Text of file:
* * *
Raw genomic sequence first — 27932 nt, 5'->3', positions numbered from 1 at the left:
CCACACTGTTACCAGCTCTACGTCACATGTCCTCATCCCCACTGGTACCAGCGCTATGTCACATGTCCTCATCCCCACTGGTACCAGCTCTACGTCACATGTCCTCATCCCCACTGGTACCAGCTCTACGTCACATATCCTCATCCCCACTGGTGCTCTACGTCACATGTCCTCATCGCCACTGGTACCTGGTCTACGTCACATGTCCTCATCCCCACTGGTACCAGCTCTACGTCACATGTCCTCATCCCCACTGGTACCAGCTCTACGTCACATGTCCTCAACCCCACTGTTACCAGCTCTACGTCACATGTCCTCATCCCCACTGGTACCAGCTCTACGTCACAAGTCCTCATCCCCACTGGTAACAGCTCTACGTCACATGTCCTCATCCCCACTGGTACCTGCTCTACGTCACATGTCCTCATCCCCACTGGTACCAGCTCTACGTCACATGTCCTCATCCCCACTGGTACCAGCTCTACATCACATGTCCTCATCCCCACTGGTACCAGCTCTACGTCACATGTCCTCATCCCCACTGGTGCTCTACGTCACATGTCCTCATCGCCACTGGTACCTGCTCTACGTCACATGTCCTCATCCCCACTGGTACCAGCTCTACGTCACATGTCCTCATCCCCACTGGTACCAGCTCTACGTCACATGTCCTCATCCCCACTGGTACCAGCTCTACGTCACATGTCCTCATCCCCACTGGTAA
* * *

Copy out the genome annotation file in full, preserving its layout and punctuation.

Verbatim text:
Raw genomic sequence first — 27932 nt, 5'->3', positions numbered from 1 at the left:
CCACACTGTTACCAGCTCTACGTCACATGTCCTCATCCCCACTGGTACCAGCGCTATGTCACATGTCCTCATCCCCACTGGTACCAGCTCTACGTCACATGTCCTCATCCCCACTGGTACCAGCTCTACGTCACATATCCTCATCCCCACTGGTGCTCTACGTCACATGTCCTCATCGCCACTGGTACCTGGTCTACGTCACATGTCCTCATCCCCACTGGTACCAGCTCTACGTCACATGTCCTCATCCCCACTGGTACCAGCTCTACGTCACATGTCCTCAACCCCACTGTTACCAGCTCTACGTCACATGTCCTCATCCCCACTGGTACCAGCTCTACGTCACAAGTCCTCATCCCCACTGGTAACAGCTCTACGTCACATGTCCTCATCCCCACTGGTACCTGCTCTACGTCACATGTCCTCATCCCCACTGGTACCAGCTCTACGTCACATGTCCTCATCCCCACTGGTACCAGCTCTACATCACATGTCCTCATCCCCACTGGTACCAGCTCTACGTCACATGTCCTCATCCCCACTGGTGCTCTACGTCACATGTCCTCATCGCCACTGGTACCTGCTCTACGTCACATGTCCTCATCCCCACTGGTACCAGCTCTACGTCACATGTCCTCATCCCCACTGGTACCAGCTCTACGTCACATGTCCTCATCCCCACTGGTACCAGCTCTACGTCACATGTCCTCATCCCCACTGGTAA